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Correlations Between Anaerobic Power And Anaerobic Capacity

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During exercise, the body utilizes two primarily different systems in regard to different categories of energy expenditure based on low intensity and long intervals, and high intensity and short intervals. The two systems, anaerobic and aerobic glycolysis, occur at different intervals during exercise and draw upon different energy expenditures depending on the type of power that is being exerted. Aerobic glycolysis occurs during exercises of long durations, while the anaerobic system is implemented during short, high intensity intervals.

The anaerobic system utilizes two different systems, the ATP/PC system and anaerobic glycolysis. ATP/PC is implemented during approximately the first 5 seconds of exercise, and is followed by anaerobic glycolysis. Anaerobic power, also referred to as peak power, can be described as the highest amount of energy utilized within a segment of a total time interval during a power test. Additionally, the measure of anaerobic capacity is derived from collected data of the total time interval and illustrates the total amount of work exerted in said interval (Smith & Hill, 1991, p. 196). Anaerobic capacity is most efficiently demonstrated when an individual or athlete suddenly performs a movement that is a quick and powerful bout of energy (Zupan, Arata, & Dawson, 2009, p. 2598). Anaerobic power and anaerobic capacity can be measured separately and by different tests and methods, however a correlation between the two is plausible.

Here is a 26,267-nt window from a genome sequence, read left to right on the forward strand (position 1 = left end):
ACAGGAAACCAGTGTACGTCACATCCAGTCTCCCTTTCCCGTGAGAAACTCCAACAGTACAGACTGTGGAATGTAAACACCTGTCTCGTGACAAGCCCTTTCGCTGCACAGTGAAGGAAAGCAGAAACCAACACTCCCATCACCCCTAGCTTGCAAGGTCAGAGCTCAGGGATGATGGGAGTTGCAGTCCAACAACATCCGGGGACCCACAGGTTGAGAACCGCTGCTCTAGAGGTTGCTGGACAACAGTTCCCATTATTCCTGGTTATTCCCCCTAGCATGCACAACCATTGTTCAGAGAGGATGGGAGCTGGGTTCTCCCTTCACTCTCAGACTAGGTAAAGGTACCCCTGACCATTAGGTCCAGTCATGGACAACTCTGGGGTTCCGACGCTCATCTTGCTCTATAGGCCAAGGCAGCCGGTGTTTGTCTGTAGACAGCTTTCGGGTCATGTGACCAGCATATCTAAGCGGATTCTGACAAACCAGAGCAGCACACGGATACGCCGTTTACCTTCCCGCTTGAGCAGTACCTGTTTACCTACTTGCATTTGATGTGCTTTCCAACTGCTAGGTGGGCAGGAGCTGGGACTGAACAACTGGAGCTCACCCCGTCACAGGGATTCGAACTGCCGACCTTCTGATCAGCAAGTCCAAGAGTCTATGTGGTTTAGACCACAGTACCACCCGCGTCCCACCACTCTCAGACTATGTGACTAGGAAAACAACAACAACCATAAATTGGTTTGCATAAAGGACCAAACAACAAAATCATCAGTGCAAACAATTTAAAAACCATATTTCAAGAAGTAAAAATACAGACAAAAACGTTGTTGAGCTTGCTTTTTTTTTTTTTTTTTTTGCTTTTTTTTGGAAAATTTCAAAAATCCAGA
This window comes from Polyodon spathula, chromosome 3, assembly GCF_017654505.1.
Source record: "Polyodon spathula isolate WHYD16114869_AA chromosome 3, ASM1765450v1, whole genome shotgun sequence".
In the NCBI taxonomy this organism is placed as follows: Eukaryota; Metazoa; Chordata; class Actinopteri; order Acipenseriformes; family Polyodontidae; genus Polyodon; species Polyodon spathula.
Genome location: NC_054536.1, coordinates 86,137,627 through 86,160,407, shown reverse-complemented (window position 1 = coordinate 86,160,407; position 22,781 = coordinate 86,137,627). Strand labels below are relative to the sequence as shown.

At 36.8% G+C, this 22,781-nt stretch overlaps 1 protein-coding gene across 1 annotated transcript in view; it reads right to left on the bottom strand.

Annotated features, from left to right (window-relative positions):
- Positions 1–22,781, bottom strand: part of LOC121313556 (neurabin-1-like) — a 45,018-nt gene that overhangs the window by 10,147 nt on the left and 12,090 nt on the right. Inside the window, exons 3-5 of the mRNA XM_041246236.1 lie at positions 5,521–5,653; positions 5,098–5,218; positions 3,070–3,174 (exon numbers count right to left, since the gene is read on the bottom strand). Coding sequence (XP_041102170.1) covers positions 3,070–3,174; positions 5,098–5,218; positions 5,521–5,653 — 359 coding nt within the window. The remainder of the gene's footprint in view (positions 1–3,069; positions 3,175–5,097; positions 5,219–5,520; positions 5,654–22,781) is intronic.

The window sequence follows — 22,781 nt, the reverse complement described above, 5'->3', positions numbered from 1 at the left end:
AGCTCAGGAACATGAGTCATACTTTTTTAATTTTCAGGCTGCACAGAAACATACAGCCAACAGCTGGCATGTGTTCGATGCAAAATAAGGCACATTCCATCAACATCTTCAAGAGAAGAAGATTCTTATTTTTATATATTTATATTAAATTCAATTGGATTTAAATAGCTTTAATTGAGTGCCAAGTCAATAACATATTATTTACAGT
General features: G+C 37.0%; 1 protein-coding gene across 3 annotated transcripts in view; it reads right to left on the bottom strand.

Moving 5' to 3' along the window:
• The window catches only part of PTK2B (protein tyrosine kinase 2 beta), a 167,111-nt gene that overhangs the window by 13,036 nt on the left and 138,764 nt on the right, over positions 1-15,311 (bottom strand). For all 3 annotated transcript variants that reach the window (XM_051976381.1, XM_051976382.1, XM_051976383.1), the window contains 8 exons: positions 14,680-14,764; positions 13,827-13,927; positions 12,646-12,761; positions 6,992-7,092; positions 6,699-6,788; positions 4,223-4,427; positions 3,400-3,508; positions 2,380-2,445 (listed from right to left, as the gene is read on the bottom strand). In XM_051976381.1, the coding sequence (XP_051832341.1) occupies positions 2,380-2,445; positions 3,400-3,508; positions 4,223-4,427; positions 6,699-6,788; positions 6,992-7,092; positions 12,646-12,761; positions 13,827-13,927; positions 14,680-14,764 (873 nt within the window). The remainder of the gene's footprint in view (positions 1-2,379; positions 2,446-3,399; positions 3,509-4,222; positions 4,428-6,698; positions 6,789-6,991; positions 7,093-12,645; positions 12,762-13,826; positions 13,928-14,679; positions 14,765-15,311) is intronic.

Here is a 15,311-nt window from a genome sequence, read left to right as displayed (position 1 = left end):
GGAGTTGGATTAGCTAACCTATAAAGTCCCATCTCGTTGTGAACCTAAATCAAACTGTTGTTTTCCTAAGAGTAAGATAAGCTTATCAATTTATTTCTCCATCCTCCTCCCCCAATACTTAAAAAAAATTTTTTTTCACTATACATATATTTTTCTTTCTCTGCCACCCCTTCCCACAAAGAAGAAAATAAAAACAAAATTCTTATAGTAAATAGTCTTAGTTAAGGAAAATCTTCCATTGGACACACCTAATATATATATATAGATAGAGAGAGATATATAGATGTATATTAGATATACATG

Data collected of anaerobic capacity on a variety of individuals can possess a significant range of values, however there is scientific evidence proven that capacity that is sustained anaerobically has a relevant relationship with anaerobic power exerted by the same individuals (Medbo & Burgers, 1990, p. 501). The purpose of this experiment was to perform two differing power measure tests that express anaerobic power and anaerobic capacity, and to compare and contrast the two regarding efficiencies between their correlations.

The hypothesis for this experiment is that there is a moderately strong juxtaposition between the principles of anaerobic power and anaerobic capacity because without capacity there is no power and the two coexist due to the contribution of anaerobic systems and exertions within the body. MethodsThis experiment focuses on the performed Sergeant Jump Test and Wingate Test. For the Sergeant Jump test, there were four college-aged participants ranging from 19-21 years old. To begin the experiment, the equipment had to be presented correctly beginning with stabilizing the Vertec in order to adjust the pole length, so that the first vane was the exact height of the participant’s fingertips when the arm is raised. This initial step was repeated four different times due to the range of height of the total participants.